27 Aug 2019

The women of NASA's Apollo Missions

From Afternoons with Jesse Mulligan, 3:14 pm on 27 August 2019

One small step for a man, one giant leap for Frances “Poppy” Northcutt. Four years after then US President John F Kennedy challenged NASA to send a man to the Moon, Northcutt got a job helping with calculations to help return them safely to Earth.

She was the first female engineer in a sea of men at NASA’s mission control centre. She worked on Apollo 8, the first mission to circle the Moon, the near disastrous Apollo 13 as well as Apollos 10, 11, and 12.

A new documentary called Apollo 11, opening in theatres on 29 August, uses recently uncovered film and audio to tell the story of that historic mission.

Frances "Poppy" Northcutt

Frances "Poppy" Northcutt Photo: Getty Images

Northcutt was paid less than the men for the same work and encountered sexism that would end careers today. But the way she got the job was sort of by accident, she says. She took up a contractor job that happened to be doing work for NASA and then was transferred to the control centre.

“There were very few women in engineering and technical roles, other than some women who were computer programmers, and that was not just in the NASA field but in general there were very few women in engineering roles at that time.

“You were told sort of in the way that jobs [in general] were advertised that they were looking for men, they were not looking for women. But fortunately, I went to work right after the passage of the 1964 Civil Rights Act … while that law wasn’t self-executing, it didn’t immediately change everything, it did open up, especially over time, opportunities for women.”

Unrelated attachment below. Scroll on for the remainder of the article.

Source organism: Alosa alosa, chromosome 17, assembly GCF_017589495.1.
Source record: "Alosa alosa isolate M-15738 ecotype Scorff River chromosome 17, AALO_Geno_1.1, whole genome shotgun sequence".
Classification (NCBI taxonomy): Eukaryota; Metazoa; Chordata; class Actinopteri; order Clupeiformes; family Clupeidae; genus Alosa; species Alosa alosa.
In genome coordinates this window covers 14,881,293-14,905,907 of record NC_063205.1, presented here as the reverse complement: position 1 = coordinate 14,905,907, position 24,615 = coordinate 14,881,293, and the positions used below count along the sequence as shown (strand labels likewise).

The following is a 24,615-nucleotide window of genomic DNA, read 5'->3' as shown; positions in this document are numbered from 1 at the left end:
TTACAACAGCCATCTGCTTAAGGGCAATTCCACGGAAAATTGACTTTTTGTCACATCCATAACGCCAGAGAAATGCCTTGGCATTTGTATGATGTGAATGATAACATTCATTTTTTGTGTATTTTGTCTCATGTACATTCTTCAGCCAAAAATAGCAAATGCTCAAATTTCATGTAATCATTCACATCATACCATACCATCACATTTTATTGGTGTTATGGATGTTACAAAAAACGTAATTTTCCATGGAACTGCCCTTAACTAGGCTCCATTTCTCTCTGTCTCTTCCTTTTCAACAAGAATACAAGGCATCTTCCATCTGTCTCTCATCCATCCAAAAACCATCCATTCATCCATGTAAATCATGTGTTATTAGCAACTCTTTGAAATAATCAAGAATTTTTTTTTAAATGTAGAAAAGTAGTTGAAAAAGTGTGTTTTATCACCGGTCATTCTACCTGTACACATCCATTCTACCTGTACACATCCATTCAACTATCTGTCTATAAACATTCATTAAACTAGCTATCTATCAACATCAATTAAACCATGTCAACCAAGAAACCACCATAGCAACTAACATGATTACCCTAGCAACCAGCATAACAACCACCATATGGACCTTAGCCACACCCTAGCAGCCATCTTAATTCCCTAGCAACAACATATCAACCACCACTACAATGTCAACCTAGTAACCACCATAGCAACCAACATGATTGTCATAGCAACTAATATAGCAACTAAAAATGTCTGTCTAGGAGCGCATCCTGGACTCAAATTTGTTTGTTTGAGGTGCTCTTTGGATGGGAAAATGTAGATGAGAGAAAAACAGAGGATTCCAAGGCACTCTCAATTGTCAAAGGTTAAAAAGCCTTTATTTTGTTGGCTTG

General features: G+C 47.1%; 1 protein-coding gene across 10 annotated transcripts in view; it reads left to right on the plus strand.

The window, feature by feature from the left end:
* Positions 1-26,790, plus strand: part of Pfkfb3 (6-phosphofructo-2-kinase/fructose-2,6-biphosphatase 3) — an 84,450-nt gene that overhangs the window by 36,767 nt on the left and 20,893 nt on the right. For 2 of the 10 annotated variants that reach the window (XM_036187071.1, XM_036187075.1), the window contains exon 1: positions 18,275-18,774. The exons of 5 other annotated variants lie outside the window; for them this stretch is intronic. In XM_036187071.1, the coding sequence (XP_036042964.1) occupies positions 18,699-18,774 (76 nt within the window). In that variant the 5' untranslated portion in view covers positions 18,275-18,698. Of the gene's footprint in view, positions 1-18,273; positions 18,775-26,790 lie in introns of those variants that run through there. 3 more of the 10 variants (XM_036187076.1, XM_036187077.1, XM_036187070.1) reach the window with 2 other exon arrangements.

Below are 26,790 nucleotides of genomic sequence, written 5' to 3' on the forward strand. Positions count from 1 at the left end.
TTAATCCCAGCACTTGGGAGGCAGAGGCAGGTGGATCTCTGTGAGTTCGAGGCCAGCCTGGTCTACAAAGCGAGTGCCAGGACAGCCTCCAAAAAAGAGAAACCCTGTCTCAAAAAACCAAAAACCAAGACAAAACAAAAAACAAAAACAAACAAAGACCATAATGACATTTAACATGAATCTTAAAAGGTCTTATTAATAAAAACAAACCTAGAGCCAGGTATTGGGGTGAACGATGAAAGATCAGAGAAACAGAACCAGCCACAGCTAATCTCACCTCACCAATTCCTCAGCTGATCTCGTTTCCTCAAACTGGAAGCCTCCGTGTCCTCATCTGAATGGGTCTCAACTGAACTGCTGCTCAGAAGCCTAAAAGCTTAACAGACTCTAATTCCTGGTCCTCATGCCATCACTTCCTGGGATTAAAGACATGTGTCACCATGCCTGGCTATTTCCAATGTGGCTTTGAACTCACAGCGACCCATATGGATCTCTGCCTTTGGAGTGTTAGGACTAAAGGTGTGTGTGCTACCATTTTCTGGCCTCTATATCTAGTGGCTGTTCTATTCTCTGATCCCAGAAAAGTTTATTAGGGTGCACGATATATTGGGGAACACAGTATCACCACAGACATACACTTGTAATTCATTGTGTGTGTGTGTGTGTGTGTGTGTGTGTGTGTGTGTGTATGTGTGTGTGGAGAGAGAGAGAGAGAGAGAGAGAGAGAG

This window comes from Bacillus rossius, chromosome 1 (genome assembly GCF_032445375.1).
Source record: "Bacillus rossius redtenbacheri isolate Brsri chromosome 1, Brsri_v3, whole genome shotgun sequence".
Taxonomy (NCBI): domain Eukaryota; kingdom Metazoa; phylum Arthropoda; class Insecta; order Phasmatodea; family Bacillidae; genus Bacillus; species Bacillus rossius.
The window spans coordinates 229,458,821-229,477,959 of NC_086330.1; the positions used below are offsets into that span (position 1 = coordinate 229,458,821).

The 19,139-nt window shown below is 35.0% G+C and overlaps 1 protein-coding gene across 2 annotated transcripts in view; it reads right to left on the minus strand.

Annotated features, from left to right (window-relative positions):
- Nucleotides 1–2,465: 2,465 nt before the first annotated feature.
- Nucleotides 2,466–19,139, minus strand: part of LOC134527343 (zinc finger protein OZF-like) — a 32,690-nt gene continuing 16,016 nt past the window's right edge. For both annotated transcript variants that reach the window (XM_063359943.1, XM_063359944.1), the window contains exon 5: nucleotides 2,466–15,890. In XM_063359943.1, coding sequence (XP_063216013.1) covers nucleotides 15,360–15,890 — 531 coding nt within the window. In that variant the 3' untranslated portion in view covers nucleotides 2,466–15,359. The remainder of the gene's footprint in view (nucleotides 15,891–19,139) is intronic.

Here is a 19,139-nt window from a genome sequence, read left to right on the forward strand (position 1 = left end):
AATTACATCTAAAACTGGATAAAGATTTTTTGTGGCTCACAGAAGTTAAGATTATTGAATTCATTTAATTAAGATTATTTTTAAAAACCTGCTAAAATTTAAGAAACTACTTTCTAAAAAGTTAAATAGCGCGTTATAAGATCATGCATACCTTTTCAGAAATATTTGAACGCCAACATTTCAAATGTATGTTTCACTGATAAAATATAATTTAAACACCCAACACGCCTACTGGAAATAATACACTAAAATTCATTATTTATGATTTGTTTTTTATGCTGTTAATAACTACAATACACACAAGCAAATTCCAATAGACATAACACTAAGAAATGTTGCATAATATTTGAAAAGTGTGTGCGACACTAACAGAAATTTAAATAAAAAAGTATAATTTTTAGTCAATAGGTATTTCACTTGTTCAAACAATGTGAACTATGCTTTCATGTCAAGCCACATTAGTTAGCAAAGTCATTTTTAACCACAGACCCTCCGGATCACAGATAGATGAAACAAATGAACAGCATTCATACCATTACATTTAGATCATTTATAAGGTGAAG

Frances "Poppy" Northcutt.

Frances "Poppy" Northcutt. Photo: Frederick Brown / Getty Images / AFP

Her initial job title was ‘computerist’, which she says was a common term for women who used to work on crunching numbers back in World War II. Then she was promoted to the technical staff and became a software engineer.

“I remember the first time I walked in I was seeing the headphones and then sitting down at the consoles and listening to all the [channels] … you listen to multiple channels at one time, and it’s pretty confusing and daunting to try to have to sort through four or five conversations at the same time. That was main thing I was thinking about was ‘oh my goodness, how does one do this?’ But you get used to it.

“It was the era of Mad Men, no doubt about that.

“One of the things I experienced was while we were doing simulations for Apollo 8, I kept hearing some chatter in the background about looking at some particular channel.

“But after several days, sometimes I would hear something in the background about that channel and I wondered about it and I pulled it up and it was me, there was a camera just focused on me.”

But Northcutt didn’t let the ignorance and discrimination sway her from the task at hand, to bring the astronauts back home safely in the Apollo 8 mission.

The first colour image of the Earth taken by the Apollo 8 astronauts on 24 December, 1968.

The first colour image of the Earth taken by the Apollo 8 astronauts on 24 December, 1968. Photo: HO / NASA / AFP

“We had been working on the return to Earth for some time, probably for several years at that point. But by accelerating the schedule … we had to get tested and ready to go earlier than planned.

“So it was a lot of pressure to get ready for Apollo 8 and then on top of doing that we had to be over doing simulations and doing the support in the mission control centre.”